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How to Remove Pet Urine Stains From Grout

Pet urine stains tile grout. Cleaning unsealed grout offers more of a challenge than sealed grout, as urine penetrates unsealed grout. To keep the pet from re-staining the same area, pet owners must also remove the urine odour. Basic cleaning products already found in the home will remove pet urine stains from unsealed grout. Sealed grout may need to be stripped, cleaned and sealer reapplied for successful results.

Clear the area of all loose dirt, pet hair and debris using a vacuum or broom. Check sealed grout for evidence of cracks or deterioration

Wipe the area down with a clean, wet sponge.

Put on rubber gloves to protect your hands.

Mix the clear vinegar with water in a bucket, using 1 part vinegar to 10 parts water, for stains on sealed grout. Clean stubborn pet urine stains on unsealed grout with full-strength vinegar. Apply the solution to urine stain with a sponge.

Let the vinegar mixture sit for up to one minute. Scrub with scrub brush until urine stain begins to lighten. Let stand for another minute.

Rinse stain with clean water and sponge. Apply antibacterial soap to the area and scrub with a scrub brush. Rinse soap off with clean water and sponge. Allow to dry completely.

Apply baking soda to the area and add enough water to form a paste to remove the odour. Work the paste into the grout with a scrub brush. Let stand for one to two minutes and rinse off with clean water and a sponge.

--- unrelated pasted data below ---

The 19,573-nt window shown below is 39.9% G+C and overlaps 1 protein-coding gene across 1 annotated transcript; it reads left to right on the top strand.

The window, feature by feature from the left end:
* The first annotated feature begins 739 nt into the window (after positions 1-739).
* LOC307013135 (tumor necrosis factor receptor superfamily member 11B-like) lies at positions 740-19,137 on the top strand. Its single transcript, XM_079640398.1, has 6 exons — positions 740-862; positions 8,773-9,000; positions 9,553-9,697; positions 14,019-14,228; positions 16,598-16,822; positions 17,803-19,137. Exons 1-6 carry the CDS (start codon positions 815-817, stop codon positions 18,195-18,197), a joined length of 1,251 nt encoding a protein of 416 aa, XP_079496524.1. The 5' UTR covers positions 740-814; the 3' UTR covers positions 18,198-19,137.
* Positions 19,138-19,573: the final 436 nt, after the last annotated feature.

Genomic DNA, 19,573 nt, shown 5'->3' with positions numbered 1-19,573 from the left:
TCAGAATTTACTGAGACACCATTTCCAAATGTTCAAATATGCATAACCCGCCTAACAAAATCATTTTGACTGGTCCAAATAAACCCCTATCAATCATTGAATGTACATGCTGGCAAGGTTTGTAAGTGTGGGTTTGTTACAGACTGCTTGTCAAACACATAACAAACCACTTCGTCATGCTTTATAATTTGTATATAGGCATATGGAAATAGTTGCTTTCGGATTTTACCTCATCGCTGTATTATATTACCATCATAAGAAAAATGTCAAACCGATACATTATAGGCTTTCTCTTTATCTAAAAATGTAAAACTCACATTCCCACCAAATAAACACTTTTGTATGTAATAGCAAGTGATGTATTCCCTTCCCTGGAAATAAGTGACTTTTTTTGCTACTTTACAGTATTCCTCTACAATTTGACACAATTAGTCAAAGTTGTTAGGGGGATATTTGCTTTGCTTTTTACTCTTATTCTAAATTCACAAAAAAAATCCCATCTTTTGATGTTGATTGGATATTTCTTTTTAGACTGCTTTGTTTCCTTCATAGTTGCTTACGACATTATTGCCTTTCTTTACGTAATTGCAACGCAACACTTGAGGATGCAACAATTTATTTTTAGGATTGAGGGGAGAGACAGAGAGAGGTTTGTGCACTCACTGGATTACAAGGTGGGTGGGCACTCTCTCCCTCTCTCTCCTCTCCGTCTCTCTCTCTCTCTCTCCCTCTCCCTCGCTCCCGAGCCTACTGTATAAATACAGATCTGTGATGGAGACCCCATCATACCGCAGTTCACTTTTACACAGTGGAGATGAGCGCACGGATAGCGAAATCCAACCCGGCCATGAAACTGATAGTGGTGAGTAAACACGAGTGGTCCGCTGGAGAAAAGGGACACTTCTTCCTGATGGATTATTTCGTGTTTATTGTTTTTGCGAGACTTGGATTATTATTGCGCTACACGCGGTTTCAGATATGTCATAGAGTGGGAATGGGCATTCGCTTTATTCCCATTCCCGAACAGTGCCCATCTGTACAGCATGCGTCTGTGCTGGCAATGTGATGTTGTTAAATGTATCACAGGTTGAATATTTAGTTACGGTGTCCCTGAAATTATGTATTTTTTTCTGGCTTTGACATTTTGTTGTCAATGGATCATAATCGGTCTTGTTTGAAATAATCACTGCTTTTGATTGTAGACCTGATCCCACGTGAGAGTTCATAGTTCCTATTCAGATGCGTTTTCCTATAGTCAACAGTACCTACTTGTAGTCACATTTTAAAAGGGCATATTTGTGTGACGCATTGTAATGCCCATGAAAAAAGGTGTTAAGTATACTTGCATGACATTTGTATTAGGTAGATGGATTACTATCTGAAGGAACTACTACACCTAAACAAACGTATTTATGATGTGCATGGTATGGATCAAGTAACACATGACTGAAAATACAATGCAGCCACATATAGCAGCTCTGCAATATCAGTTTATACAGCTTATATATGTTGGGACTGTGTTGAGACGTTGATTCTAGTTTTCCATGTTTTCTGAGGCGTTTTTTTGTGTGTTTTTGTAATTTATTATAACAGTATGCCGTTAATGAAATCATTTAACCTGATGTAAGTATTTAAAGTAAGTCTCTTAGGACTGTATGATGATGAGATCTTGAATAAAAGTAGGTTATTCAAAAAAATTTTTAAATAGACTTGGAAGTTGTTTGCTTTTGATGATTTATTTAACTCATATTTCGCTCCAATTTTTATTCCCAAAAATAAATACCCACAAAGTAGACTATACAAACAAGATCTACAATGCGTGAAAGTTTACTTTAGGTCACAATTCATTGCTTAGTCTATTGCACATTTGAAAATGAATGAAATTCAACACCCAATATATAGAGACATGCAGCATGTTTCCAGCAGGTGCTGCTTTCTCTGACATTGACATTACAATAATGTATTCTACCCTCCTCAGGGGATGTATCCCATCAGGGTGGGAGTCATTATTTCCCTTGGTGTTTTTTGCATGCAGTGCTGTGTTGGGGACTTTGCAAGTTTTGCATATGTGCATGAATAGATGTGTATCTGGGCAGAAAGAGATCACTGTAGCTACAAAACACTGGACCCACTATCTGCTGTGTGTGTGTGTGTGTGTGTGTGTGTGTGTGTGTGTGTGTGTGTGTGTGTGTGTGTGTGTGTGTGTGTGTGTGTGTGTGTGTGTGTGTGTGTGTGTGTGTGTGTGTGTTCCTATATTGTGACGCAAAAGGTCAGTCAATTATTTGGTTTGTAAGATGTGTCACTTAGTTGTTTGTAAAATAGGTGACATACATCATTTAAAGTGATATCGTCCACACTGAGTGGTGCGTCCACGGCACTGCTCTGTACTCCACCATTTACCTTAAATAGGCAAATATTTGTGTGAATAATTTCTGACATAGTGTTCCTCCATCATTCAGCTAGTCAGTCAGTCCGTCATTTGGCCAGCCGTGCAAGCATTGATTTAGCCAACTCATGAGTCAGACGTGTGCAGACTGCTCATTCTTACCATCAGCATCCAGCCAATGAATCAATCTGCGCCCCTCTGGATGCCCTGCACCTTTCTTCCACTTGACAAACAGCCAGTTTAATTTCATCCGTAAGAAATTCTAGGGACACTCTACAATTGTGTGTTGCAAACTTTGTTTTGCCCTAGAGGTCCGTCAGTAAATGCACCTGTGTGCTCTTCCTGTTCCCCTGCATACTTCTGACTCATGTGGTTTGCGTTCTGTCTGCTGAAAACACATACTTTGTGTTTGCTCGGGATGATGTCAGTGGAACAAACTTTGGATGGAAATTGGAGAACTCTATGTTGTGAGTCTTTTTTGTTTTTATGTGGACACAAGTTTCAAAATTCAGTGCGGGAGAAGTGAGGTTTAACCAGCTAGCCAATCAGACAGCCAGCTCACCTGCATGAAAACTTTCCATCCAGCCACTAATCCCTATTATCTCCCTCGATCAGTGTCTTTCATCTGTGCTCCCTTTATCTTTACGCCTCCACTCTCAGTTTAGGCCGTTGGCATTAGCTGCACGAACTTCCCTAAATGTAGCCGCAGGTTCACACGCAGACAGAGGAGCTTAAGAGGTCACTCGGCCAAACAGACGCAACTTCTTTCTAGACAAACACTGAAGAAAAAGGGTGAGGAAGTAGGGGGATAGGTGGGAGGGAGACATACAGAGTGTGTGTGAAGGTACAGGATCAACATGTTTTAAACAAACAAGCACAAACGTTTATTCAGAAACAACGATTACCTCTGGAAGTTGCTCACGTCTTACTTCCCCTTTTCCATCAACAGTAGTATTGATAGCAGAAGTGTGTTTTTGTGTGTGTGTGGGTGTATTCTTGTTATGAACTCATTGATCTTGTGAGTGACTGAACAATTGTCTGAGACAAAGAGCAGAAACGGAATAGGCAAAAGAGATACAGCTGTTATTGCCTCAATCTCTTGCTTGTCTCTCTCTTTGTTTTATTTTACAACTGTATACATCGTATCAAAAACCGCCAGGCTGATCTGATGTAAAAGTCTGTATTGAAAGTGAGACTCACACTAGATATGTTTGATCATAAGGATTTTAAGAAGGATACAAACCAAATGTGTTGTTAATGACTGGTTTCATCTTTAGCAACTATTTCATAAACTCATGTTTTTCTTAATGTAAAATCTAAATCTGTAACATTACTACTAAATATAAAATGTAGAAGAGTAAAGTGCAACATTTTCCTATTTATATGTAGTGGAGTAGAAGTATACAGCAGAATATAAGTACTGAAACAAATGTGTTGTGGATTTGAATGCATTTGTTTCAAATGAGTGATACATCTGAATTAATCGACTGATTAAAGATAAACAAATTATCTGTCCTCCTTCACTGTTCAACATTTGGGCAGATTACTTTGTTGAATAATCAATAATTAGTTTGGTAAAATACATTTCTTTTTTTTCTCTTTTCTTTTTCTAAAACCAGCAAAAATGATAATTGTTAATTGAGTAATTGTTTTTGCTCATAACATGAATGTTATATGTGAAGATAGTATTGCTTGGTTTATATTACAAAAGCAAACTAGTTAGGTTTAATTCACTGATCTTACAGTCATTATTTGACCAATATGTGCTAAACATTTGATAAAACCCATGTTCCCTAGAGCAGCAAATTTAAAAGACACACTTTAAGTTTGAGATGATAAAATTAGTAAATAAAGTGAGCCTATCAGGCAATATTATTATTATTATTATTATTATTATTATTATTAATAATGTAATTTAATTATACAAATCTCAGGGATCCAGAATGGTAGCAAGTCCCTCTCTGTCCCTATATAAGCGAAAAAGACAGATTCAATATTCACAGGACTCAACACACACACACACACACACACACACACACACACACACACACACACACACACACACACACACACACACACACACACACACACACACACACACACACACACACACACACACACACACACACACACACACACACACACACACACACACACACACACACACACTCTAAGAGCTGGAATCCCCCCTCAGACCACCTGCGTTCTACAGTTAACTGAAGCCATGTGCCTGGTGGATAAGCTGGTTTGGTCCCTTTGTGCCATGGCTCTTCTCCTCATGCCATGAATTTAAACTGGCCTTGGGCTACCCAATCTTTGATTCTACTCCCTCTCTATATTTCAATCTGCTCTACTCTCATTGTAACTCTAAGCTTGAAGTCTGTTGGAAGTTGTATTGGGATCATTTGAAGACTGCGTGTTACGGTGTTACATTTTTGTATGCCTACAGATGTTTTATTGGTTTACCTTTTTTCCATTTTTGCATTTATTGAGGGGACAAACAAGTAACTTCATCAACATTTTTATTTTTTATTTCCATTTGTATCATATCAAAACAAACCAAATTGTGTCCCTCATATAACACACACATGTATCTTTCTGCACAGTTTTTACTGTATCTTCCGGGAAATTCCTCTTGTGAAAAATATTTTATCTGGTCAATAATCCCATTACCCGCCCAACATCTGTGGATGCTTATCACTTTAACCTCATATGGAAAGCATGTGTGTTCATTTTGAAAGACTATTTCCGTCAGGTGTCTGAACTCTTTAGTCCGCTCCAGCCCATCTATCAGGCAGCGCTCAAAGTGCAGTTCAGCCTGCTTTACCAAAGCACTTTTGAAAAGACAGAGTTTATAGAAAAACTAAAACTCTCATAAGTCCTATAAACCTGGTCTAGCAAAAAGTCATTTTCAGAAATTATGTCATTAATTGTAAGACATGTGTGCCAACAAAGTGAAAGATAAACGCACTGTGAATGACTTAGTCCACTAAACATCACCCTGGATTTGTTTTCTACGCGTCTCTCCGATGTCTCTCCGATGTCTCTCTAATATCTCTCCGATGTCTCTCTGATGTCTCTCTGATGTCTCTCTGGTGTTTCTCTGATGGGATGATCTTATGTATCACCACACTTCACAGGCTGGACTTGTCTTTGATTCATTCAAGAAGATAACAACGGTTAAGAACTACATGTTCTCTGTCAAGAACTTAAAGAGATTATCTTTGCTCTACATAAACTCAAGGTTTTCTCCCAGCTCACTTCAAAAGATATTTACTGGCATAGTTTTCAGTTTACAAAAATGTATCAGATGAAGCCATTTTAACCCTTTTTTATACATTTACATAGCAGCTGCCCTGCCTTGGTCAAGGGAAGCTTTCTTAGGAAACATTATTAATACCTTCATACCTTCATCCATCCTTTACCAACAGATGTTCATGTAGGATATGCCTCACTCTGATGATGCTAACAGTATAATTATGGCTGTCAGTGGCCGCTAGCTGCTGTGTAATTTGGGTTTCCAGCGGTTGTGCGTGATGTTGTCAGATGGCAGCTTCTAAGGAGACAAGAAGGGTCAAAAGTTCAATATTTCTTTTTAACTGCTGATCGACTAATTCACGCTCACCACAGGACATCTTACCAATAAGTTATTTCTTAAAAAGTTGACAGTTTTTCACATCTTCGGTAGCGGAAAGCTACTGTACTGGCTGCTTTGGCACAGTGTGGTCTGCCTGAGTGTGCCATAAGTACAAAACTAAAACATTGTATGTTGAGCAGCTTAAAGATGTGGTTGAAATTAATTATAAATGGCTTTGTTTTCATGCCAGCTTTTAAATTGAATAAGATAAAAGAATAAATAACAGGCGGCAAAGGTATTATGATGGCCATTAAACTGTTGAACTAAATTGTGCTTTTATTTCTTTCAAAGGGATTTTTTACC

Clean stains on unsealed or tumbled marble tile with a product designed for these surfaces. Scrub with brush, wipe clean with sponge.

Repeat entire process if urine stain is still visible.

Tip

Using a spray bottle instead of a bucket makes cleaning small areas easier. Cleaning the entire floor after stain removal will avoid "clean spots" on the tile floor.

Warning

Use only clear vinegar. Do not use cider or other coloured vinegars as they may stain unsealed grout. Do not use full-strength vinegar on sealed grout. It may weaken or remove the sealant. Do not use vinegar of any kind on unsealed marble.

Things You'll Need

  • Broom or vacuum
  • Clear vinegar
  • Bucket
  • Antibacterial soap
  • Baking soda
  • Scrub brush
  • Sponge
  • Rubber gloves
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About the Author

Lynda Altman started writing professionally in 2001, specializing in genealogy, home-schooling, gardening, animals and crafts. Her work has appeared in "Family Chronicle Magazine" and "Chihuahua Magazine." Altman holds a B.A. in marketing from Mercy College, a black belt in taekwondo, master gardener certification, a certificate in graphic arts and a certificate in genealogy.